The daughters of Amyr Klink are pioneers of Opti sailing in Antarctica!!

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opti in Antarctica

The daughters of Amyr Klink are pioneers of Opti sailing in Antarctica!!

The following is an extract of an article published in Murillo Novaes' blog: Coluna do Murillo.

Our dear friend (and long time sailor) Marina Bandeira Klink, the wife of Amyr *, prepared a surprise that can surely be the envy of any sailor parent. She bought an Optimist for her daughters, who sailed it for the first time in a very special place... the Antarctic!!

"I took a present for my daughters and gave it to them at Marguerite Bay **(Southernmost point of the Antarctic Peninsula). I gave them an Optimist and yes!, they sailed Opti in Marguerite Bay!!", said the proud super-mom of the three super powerful sailors.

You know: the family that sails together remains united!!

When we (IODA) asked for permission to publish the article and the photo, Marina herself took time to write a few lines about the adventure, and sent us another photo. Thanks Marina!!

menina na Antarctida!! :)

Our family holiday trip was wonderful. They were forty days of enchantment, of which each second was worth being lived. Everything was perfect... and there are so many stories to tell...

Like myself at their age, my three daughters (twins Tamara and Laura, 12 years old; and Marininha, 9 years old) had just started sailing Optimist at the Guarapiranga Dam, near São Paulo.

I remember when Sibylle talked to my parents and convinced them to get an Optimist for my older brother. That was the time when the first sailing course was run at the Yacht Club Santo Amaro (YCSA), in 1972.

I got my Optimist the following year, in 1973, and took the course at the Yate Clube Paulista, with Miriam Santiago as the instructor.

Many years have gone by since then... but knowing what a transforming experience learning to sail at a young age can be, I decided that the moment had come for my daughters to receive their first Optimist. I managed to take one, hidden from the girls, and gave it as a surprise to them at Marguerite Bay, at the Southernmost point of the Antarctic Peninsula, a place reached by only a few boats.

It was exiting to see them sailing their Optimist in the Bay. There it was, taming the icy waters: an Optimist with a Brazilian sailnumber and the burgee of the YCSA on the aft transom, sailing in the middle of the icebergs.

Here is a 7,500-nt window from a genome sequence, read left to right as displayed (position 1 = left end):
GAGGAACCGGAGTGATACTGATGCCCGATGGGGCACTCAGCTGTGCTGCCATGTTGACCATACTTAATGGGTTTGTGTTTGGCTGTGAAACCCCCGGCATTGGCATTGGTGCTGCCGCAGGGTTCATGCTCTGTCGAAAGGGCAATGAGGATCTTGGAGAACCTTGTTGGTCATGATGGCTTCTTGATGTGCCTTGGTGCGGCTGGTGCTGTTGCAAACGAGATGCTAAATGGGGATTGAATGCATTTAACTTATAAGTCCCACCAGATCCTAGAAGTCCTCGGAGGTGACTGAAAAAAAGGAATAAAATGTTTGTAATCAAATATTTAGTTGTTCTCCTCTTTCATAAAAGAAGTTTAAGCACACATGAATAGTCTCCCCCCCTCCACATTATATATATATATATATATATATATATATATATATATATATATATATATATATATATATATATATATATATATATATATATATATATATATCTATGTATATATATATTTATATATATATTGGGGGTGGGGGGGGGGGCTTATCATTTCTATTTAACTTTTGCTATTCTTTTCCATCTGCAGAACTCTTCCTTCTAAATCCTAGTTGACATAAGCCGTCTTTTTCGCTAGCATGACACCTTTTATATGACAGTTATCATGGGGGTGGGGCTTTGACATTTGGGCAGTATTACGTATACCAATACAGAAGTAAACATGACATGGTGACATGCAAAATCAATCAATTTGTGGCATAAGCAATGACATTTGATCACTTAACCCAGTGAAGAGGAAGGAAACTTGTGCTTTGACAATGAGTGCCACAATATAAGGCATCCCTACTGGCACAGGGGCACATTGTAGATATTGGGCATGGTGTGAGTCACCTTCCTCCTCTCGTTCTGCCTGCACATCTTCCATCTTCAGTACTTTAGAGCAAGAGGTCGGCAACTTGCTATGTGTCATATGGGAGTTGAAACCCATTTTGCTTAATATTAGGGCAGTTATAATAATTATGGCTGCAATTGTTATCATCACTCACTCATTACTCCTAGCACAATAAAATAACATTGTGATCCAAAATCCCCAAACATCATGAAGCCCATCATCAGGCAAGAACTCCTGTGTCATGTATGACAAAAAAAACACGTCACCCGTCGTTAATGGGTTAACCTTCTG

No other Optimist has been so far!!

Our boat had set sails in Guarujá, on the 24th of December, with enough fuel, water and food so that no supplies are needed for 2 years. (In 1990 my husband Amyr spent a winter at the same place in the Antarctic and is aware of the difficulties). On the trip to the Antarctic Peninsula, the boat did only one stop in Puerto Williams, to pick us up (my daughters and me). We had gone to the Patagonia by plane, so that the girls were spared 12 days of sailing.

We are now back in Brazil but our saiboat Paratii 2 and a crew are still in the Antarctic Peninsula. We will go there and bring them back after the winter.

Marina Bandeira

* Amyr Klink is a Brazilian sailor who has taken part in different projects connected with exploration and endurance. To name a few, in 1989 he embarked on the project "Winter in Antarctica", which included sailing solo on his boat Paratii the 27000 miles separating Antarctica from the Artic. In 1998 the project "Antártica 360" took him around the globe through the most difficult route: surrounding the frozen continent. The trip lasted 79 days in the most temperamental waters in the planet. In 1996 he crossed the Atlantic Ocean on a row boat, trip that earned him an inclusion in the Brazilian edition of the Guiness Book. In 2003/2004 he circumnavigated the South Pole again, this time in 76 days. This trip was the last one of a row of experimental journeys with the purpose of testing new building techniques and every day products made with eco-friendly materials.

Learn more about Amyr Klink and his projects visiting his website: (In Portuguese!!)

** Marguerite Bay is an extensive bay on the west side of the Antarctic Peninsula, which is bounded on the north by Adelaide Island and on the south by Wordie Ice Shelf, George VI Sound and Alexander Island. Islands within the bay include Pourquoi Pas Island, Horseshoe Island and Lagotellerie Island. Marguerite Bay was discovered in 1909 by the French Antarctic Expedition under Dr. Jean-Baptiste Charcot, who named the bay for his wife. Coordinates: 68°30’S 068°30’W.